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C-Suite Advisory

Anatomy of Product Portfolio Management

What a Product Portfolio Manager Does?

A product manager handles a portfolio consisting of existing and new product categories (Exhibit 1).

Exhibit 1: Role of a Product Portfolio Manager

The main focus while managing existing products is on cost optimization, margins improvement and customer perceived value enhancements to meet the evolving customer needs. For new product development, the rigorous stage gate process (Exhibit 2) starts with identifying the need(s) for initiating such a launch. For new product development, the product manager has to coordinate with different teams which work as per varied objectives and KPIs; and have to get them aligned towards achieving the arduous goal of successful product development and launch.

The key activities involved includes:

Exhibit 2: Stage Gate Process for New Product Development

  • Market needs identification: Product manager spends most of his time on the field. He interacts with the sales workforce, meet customers and other stakeholders to understand their established and/or unarticulated needs. By blending the key concepts of marketing like marketing mix models with strategy concepts pertaining to market attractiveness, the product launch idea is formulated and incubated. This idea further goes through a gate review process.
  • Prototyping the idea: Product manager meets technical/production team with the idea and asks them to develop a prototype of this idea. Successful prototyping largely depends on the clarity with which the product manager is able to communicate the vision behind the new product launch strategy. This is generally an iterative process as the production team keeps coming back for review and discussion till the prototype is finalized. The logic is to ‘fail fast’ so as to avoid any prospective failure going forward.
  • Sourcing the requirements: After conducting the feasibility assessment of the prototype, project manager contacts the sourcing team for manufacturing the product in the required quantity (determined using forecasting). Sourcing team analyses the prototype and comes back with their constraints such as expertise, capacity etc. if any. Otherwise, they develop the product lot as per the requirements.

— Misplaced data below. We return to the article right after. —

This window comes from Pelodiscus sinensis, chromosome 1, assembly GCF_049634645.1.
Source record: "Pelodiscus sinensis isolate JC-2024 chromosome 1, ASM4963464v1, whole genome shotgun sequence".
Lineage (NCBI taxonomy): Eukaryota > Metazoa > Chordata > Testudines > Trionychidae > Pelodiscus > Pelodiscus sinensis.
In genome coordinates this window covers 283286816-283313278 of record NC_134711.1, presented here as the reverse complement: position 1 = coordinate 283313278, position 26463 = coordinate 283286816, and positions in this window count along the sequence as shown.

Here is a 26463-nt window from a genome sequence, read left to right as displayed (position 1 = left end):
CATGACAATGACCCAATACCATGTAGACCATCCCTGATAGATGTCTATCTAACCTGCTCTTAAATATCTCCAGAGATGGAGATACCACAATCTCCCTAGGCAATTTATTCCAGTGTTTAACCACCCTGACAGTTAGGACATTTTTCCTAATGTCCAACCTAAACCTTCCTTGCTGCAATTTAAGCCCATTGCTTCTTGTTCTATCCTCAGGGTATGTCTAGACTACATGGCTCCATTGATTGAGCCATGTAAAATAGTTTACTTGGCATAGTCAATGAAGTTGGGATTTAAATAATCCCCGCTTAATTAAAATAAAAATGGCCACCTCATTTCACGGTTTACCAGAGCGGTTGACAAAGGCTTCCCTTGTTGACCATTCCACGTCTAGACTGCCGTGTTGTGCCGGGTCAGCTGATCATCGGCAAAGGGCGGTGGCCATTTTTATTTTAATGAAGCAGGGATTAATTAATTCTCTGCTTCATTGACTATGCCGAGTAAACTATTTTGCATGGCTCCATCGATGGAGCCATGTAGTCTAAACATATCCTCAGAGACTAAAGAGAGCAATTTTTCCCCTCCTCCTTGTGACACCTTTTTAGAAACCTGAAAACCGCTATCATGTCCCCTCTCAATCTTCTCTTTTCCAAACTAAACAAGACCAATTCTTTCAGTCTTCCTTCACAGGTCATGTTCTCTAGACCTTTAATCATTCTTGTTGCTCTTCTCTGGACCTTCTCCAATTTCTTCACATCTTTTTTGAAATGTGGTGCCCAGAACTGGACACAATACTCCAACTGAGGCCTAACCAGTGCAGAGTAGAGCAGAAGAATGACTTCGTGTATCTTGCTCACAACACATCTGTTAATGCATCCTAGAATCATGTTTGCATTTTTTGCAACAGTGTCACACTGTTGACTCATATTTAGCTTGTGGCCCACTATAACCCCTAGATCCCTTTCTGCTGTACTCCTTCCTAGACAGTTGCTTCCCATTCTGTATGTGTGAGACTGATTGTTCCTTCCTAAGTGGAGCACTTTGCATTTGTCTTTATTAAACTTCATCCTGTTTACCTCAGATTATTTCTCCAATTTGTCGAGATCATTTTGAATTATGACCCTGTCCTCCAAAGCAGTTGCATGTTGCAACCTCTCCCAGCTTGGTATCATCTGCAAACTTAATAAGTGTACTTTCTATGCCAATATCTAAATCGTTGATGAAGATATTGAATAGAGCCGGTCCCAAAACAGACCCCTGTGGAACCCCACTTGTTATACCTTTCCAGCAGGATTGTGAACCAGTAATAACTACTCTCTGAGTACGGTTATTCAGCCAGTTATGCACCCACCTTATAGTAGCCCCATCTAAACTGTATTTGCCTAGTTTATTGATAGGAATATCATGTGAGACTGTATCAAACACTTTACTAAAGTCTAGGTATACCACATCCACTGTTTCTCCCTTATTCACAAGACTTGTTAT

• Facilitating effective distribution: Once the manufacturing of the product is completed, product manager contacts the supply chain team for effective distribution of the newly launched product.
  • Seeking clarity on legal issues: Product manager meets taxation and legal team to discuss necessary terms & conditions. This involves analysing the tax structures of different states which is instrumental in taking decisions pertaining to pricing strategies.
  • Ensuring sustainable quality promise: Product manager meets the quality/TQM teams which are responsible for quality checks done for all the products going out of the factory. This is to identify if the existing quality checks and standards can be applied to the new product and to design the new quality check processes if needed.
  • Driving the sales & marketing teams: Product manager drives the sales team in achieving the target gross margin. He guides the marketing team in designing the promotional campaigns, discounts/offer schemes etc. The product manager continuously monitors the sales of the new product and collects feedback from the sales team.
  • Designing a control plan: Product manager develops a control plan loaded with the forecasts, target gross margins and sales, activities planned (Gantt chart), checklist etc. This is useful in monitoring the sales of the newly launched product. Generally, it is developed for a time period of three months.